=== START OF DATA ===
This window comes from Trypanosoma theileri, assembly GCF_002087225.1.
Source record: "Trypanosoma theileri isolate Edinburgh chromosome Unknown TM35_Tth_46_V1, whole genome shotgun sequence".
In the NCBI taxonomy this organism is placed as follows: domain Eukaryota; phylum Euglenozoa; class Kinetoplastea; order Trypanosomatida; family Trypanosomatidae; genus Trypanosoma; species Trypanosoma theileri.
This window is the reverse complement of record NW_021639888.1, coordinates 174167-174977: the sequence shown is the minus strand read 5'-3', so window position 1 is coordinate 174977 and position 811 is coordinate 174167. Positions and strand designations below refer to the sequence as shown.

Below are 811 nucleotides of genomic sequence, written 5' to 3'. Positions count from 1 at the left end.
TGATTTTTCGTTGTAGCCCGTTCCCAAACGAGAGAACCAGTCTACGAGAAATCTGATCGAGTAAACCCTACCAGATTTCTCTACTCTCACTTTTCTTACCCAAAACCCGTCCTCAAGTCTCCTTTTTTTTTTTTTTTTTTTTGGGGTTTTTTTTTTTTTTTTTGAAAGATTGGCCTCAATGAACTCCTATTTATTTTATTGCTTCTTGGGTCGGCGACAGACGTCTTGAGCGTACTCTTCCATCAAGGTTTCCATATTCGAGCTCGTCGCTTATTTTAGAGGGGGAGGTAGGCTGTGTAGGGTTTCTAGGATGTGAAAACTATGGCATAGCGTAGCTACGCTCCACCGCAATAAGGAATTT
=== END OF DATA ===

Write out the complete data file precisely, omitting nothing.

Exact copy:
This window comes from Trypanosoma theileri, assembly GCF_002087225.1.
Source record: "Trypanosoma theileri isolate Edinburgh chromosome Unknown TM35_Tth_46_V1, whole genome shotgun sequence".
In the NCBI taxonomy this organism is placed as follows: domain Eukaryota; phylum Euglenozoa; class Kinetoplastea; order Trypanosomatida; family Trypanosomatidae; genus Trypanosoma; species Trypanosoma theileri.
This window is the reverse complement of record NW_021639888.1, coordinates 174167-174977: the sequence shown is the minus strand read 5'-3', so window position 1 is coordinate 174977 and position 811 is coordinate 174167. Positions and strand designations below refer to the sequence as shown.

Below are 811 nucleotides of genomic sequence, written 5' to 3'. Positions count from 1 at the left end.
TGATTTTTCGTTGTAGCCCGTTCCCAAACGAGAGAACCAGTCTACGAGAAATCTGATCGAGTAAACCCTACCAGATTTCTCTACTCTCACTTTTCTTACCCAAAACCCGTCCTCAAGTCTCCTTTTTTTTTTTTTTTTTTTTGGGGTTTTTTTTTTTTTTTTTGAAAGATTGGCCTCAATGAACTCCTATTTATTTTATTGCTTCTTGGGTCGGCGACAGACGTCTTGAGCGTACTCTTCCATCAAGGTTTCCATATTCGAGCTCGTCGCTTATTTTAGAGGGGGAGGTAGGCTGTGTAGGGTTTCTAGGATGTGAAAACTATGGCATAGCGTAGCTACGCTCCACCGCAATAAGGAATTT